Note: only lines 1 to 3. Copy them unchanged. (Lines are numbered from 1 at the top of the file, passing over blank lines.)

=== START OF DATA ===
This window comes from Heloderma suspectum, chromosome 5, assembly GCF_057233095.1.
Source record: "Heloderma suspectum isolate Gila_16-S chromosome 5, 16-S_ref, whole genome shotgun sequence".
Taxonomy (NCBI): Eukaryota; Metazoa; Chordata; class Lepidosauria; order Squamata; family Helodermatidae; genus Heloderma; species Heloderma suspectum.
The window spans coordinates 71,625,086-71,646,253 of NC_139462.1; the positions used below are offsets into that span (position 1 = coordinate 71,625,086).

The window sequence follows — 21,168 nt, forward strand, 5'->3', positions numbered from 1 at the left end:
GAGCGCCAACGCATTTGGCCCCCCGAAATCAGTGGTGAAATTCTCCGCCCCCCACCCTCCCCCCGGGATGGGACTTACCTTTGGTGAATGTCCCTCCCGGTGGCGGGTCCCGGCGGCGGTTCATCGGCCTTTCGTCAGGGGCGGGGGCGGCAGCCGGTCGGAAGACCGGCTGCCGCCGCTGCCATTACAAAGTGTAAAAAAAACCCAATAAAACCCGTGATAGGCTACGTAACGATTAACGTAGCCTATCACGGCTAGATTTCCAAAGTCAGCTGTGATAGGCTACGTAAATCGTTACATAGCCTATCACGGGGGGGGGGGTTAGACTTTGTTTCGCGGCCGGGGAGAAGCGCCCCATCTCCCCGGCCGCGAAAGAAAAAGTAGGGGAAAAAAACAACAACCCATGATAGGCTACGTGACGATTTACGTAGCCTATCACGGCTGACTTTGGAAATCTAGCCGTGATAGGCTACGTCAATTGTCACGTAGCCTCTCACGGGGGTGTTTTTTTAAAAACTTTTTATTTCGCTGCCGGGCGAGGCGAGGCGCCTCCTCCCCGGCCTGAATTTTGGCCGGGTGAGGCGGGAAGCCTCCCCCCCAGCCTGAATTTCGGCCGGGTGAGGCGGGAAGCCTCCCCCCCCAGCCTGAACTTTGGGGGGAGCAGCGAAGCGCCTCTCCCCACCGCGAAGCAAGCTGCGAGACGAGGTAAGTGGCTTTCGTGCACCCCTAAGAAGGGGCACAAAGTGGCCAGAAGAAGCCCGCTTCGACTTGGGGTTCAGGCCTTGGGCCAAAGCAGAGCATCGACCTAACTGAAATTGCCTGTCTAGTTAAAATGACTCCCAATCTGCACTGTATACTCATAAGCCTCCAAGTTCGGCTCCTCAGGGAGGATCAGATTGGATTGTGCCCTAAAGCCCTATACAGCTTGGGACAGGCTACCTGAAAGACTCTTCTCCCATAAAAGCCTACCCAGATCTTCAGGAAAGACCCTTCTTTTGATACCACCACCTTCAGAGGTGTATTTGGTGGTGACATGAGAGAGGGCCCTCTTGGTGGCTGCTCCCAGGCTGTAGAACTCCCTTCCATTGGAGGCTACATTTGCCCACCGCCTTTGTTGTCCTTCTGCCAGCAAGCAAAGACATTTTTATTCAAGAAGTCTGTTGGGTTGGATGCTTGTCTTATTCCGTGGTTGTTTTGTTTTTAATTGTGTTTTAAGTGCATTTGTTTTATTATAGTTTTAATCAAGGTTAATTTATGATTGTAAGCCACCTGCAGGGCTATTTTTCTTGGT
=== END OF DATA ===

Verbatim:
This window comes from Heloderma suspectum, chromosome 5, assembly GCF_057233095.1.
Source record: "Heloderma suspectum isolate Gila_16-S chromosome 5, 16-S_ref, whole genome shotgun sequence".
Taxonomy (NCBI): Eukaryota; Metazoa; Chordata; class Lepidosauria; order Squamata; family Helodermatidae; genus Heloderma; species Heloderma suspectum.